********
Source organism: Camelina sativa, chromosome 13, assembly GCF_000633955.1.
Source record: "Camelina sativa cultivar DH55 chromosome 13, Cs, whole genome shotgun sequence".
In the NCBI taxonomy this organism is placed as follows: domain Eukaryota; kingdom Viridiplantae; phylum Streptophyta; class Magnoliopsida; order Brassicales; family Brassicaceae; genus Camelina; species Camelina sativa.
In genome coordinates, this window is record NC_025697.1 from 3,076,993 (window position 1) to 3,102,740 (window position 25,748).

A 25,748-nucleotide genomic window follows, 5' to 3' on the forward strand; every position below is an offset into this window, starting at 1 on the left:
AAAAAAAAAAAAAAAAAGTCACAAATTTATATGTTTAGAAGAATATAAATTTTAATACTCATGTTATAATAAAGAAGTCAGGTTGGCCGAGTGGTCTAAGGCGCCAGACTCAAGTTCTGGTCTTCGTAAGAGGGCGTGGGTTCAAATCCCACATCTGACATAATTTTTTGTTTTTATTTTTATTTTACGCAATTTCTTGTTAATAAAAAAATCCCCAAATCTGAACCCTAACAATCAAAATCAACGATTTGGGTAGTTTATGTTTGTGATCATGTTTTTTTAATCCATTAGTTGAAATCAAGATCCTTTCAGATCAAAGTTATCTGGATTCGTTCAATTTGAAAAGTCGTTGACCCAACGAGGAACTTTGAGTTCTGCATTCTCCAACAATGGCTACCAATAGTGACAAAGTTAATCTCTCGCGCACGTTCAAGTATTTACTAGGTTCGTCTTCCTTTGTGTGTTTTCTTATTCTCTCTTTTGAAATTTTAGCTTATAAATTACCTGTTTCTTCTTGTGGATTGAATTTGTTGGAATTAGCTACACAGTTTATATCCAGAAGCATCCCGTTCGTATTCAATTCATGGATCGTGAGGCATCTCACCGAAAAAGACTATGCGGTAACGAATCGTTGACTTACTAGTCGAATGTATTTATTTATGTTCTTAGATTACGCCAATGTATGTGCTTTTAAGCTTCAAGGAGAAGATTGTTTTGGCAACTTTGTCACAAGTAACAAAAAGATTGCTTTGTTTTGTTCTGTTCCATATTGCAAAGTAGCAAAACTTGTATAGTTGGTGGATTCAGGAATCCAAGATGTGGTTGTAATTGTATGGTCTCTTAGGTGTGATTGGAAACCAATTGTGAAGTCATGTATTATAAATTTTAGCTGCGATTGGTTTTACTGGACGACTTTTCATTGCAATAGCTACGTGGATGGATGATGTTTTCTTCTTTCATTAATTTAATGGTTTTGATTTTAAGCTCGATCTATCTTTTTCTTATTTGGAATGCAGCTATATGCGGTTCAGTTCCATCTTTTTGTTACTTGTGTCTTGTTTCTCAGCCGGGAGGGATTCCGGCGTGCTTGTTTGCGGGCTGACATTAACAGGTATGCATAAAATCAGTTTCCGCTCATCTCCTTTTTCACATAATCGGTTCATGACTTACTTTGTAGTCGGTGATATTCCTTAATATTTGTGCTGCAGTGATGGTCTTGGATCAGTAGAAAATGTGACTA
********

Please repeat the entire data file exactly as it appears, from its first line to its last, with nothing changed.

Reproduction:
Source organism: Camelina sativa, chromosome 13, assembly GCF_000633955.1.
Source record: "Camelina sativa cultivar DH55 chromosome 13, Cs, whole genome shotgun sequence".
In the NCBI taxonomy this organism is placed as follows: domain Eukaryota; kingdom Viridiplantae; phylum Streptophyta; class Magnoliopsida; order Brassicales; family Brassicaceae; genus Camelina; species Camelina sativa.
In genome coordinates, this window is record NC_025697.1 from 3,076,993 (window position 1) to 3,102,740 (window position 25,748).

A 25,748-nucleotide genomic window follows, 5' to 3' on the forward strand; every position below is an offset into this window, starting at 1 on the left:
AAAAAAAAAAAAAAAAAGTCACAAATTTATATGTTTAGAAGAATATAAATTTTAATACTCATGTTATAATAAAGAAGTCAGGTTGGCCGAGTGGTCTAAGGCGCCAGACTCAAGTTCTGGTCTTCGTAAGAGGGCGTGGGTTCAAATCCCACATCTGACATAATTTTTTGTTTTTATTTTTATTTTACGCAATTTCTTGTTAATAAAAAAATCCCCAAATCTGAACCCTAACAATCAAAATCAACGATTTGGGTAGTTTATGTTTGTGATCATGTTTTTTTAATCCATTAGTTGAAATCAAGATCCTTTCAGATCAAAGTTATCTGGATTCGTTCAATTTGAAAAGTCGTTGACCCAACGAGGAACTTTGAGTTCTGCATTCTCCAACAATGGCTACCAATAGTGACAAAGTTAATCTCTCGCGCACGTTCAAGTATTTACTAGGTTCGTCTTCCTTTGTGTGTTTTCTTATTCTCTCTTTTGAAATTTTAGCTTATAAATTACCTGTTTCTTCTTGTGGATTGAATTTGTTGGAATTAGCTACACAGTTTATATCCAGAAGCATCCCGTTCGTATTCAATTCATGGATCGTGAGGCATCTCACCGAAAAAGACTATGCGGTAACGAATCGTTGACTTACTAGTCGAATGTATTTATTTATGTTCTTAGATTACGCCAATGTATGTGCTTTTAAGCTTCAAGGAGAAGATTGTTTTGGCAACTTTGTCACAAGTAACAAAAAGATTGCTTTGTTTTGTTCTGTTCCATATTGCAAAGTAGCAAAACTTGTATAGTTGGTGGATTCAGGAATCCAAGATGTGGTTGTAATTGTATGGTCTCTTAGGTGTGATTGGAAACCAATTGTGAAGTCATGTATTATAAATTTTAGCTGCGATTGGTTTTACTGGACGACTTTTCATTGCAATAGCTACGTGGATGGATGATGTTTTCTTCTTTCATTAATTTAATGGTTTTGATTTTAAGCTCGATCTATCTTTTTCTTATTTGGAATGCAGCTATATGCGGTTCAGTTCCATCTTTTTGTTACTTGTGTCTTGTTTCTCAGCCGGGAGGGATTCCGGCGTGCTTGTTTGCGGGCTGACATTAACAGGTATGCATAAAATCAGTTTCCGCTCATCTCCTTTTTCACATAATCGGTTCATGACTTACTTTGTAGTCGGTGATATTCCTTAATATTTGTGCTGCAGTGATGGTCTTGGATCAGTAGAAAATGTGACTA